Search
  • GIG_Culture

Is this UK Banking's Kodak Moment?

Updated: Oct 16, 2018

If one works in the FinTech space, it won’t be long before you hear someone say, “The Big Banks need to become Tech Companies with a Balance Sheet!”.


Anyone in banking knows major disruption is inevitable, and clearly senior bankers appreciate this. But ‘becoming a tech company’ is not about tech or talent or balance sheets – it’s about culture; and that’s the really difficult bit.



Take Banking in the U.K….


The big banks in the UK are doing a great job at supporting the emerging FinTech ecosystem. They back incubators, provide workspaces and foster communities: This means innovation, mentorship and ideally the cashflow required for commercialisation. As a tech entrepreneur I think this is awesome, long may it continue, but as a defence against the coming competitive threat it won’t be enough.


Traditionally, as the staunchest defenders of free-market profit-maximisation, banks have dominated the capital and payments markets. Fortress balance sheets, complex infrastructure and costly regulatory compliance resulted in historically high barriers to entry for anyone thinking about opening a bank. This meant big banks could easily out-price, out-spend or simply acquire any real emerging threats.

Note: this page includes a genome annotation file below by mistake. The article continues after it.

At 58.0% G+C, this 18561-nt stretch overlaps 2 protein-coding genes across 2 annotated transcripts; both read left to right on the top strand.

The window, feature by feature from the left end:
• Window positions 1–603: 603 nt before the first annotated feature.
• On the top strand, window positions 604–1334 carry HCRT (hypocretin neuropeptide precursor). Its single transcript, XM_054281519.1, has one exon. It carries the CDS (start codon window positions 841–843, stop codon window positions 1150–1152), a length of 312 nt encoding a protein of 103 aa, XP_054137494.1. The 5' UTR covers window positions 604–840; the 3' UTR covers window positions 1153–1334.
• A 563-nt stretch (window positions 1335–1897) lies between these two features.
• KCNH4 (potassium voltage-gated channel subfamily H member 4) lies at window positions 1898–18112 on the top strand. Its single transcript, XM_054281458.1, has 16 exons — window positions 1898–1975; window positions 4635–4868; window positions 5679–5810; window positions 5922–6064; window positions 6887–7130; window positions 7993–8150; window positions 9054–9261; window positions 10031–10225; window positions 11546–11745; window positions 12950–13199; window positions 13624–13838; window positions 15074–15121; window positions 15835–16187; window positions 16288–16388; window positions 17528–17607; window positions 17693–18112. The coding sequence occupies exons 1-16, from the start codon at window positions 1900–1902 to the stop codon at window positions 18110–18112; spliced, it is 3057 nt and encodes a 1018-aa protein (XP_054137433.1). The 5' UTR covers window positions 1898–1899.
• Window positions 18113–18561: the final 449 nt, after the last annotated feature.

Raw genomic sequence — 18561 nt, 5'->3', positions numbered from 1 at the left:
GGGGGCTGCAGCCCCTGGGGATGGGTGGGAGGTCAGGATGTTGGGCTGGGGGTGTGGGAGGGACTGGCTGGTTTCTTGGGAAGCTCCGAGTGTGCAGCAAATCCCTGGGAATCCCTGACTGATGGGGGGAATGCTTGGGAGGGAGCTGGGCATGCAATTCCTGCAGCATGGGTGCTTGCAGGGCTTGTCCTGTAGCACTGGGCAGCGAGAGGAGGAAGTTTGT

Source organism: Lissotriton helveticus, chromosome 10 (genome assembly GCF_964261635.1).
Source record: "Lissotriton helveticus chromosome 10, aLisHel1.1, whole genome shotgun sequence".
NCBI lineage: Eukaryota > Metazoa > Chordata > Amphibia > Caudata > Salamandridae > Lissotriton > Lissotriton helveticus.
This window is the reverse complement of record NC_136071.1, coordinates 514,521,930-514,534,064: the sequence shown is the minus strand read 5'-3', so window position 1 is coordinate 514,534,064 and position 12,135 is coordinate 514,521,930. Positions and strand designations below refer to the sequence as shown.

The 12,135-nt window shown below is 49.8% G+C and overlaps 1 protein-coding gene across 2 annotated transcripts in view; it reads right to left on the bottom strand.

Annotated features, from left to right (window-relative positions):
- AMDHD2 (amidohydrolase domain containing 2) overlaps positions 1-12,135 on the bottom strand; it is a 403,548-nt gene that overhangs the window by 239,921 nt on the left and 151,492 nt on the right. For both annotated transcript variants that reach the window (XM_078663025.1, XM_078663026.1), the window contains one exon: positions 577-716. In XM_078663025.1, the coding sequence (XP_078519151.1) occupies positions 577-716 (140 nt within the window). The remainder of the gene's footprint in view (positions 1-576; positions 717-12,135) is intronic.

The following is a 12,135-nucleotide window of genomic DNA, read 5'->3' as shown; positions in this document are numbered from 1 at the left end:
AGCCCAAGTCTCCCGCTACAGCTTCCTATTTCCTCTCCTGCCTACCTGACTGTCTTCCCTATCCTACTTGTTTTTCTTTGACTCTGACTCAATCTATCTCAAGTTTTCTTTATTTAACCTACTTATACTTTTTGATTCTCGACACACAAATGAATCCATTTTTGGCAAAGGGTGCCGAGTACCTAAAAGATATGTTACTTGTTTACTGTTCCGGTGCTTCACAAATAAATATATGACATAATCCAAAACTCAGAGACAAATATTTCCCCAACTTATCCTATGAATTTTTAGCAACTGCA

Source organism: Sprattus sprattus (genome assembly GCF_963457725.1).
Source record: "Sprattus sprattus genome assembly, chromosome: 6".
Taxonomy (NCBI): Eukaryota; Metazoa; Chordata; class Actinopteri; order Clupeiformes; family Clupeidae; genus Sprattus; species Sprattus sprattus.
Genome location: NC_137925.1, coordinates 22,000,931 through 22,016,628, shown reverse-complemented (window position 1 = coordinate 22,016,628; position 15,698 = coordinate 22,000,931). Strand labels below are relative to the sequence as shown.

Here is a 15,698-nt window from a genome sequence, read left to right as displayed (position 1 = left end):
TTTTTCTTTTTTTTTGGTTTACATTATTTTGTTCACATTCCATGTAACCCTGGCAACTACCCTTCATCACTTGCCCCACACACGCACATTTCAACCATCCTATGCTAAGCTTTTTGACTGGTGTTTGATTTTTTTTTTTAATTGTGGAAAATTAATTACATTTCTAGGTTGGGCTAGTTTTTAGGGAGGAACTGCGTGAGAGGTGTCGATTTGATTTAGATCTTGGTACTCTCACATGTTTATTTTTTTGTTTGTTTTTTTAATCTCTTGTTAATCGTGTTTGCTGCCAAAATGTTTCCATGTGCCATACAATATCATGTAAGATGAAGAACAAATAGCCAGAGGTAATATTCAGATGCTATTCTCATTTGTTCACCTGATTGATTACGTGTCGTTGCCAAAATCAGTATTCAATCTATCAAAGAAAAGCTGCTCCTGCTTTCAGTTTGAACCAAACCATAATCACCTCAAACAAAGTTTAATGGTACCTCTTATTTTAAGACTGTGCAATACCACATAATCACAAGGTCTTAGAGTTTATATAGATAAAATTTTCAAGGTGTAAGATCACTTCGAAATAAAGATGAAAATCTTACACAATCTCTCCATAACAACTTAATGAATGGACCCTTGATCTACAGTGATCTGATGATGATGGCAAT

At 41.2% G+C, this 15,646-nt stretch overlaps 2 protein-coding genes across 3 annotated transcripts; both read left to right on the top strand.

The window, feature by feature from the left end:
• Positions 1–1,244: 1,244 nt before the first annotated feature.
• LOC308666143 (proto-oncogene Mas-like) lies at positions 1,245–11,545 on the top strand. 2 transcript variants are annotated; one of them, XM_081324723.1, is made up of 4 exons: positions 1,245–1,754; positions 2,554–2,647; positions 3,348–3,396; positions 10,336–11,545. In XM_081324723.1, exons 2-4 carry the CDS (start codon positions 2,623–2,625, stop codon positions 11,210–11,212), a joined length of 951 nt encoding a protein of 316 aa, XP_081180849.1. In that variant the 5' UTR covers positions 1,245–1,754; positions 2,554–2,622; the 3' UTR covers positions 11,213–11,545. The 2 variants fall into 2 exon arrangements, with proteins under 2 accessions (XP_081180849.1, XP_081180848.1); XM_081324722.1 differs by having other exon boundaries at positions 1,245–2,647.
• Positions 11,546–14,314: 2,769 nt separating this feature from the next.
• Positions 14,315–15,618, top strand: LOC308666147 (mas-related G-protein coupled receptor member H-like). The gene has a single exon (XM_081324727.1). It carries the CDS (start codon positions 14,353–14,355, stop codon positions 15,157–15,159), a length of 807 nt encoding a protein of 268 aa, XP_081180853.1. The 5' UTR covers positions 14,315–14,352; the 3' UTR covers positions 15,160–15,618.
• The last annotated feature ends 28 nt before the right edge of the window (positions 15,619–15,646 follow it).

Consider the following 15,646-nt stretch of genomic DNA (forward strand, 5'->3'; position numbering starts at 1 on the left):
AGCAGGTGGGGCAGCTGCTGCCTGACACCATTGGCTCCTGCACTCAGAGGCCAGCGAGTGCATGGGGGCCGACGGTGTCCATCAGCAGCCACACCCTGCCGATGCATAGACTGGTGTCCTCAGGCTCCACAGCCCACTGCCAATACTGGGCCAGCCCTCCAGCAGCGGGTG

Regulators were derided as ‘anti-business’, and risk and compliance tolerated as a ‘cost of doing business’. Trading room culture spread across retail and commercial banking divisions, and soon customers were treated like counter-parties…. until the sh!t hit the fan in 2008.


Ten years on and things are completely different. The big banks now face a totally different beast of a competitor. The question is not whether banks can ‘become tech companies with balance sheets’, the real question is how banks avoid the same fate as the UK’s High Street retailers. It’s simple maths…


Take the market capitalisation, in £ Billions, of the UK’s traditional ‘Big 4’ banks….


Clearly, some bank stocks are under pressure. Book Value – Assets less Liabilities – is loosely used as a basis for determining what the market thinks of a business’ ability to generate market-related returns going forward. A P/BV ratio of a 100%, indicates investor sentiment that a said bank can earn market related returns on its equity. A higher P/BV means higher expected returns and growth - why investors are prepared to pay relatively more than the simple net worth of a share; while a lower P/BV ratio suggests the opposite. Simply Google P/BV + “Bank Name” and there’s plenty of detail on hand.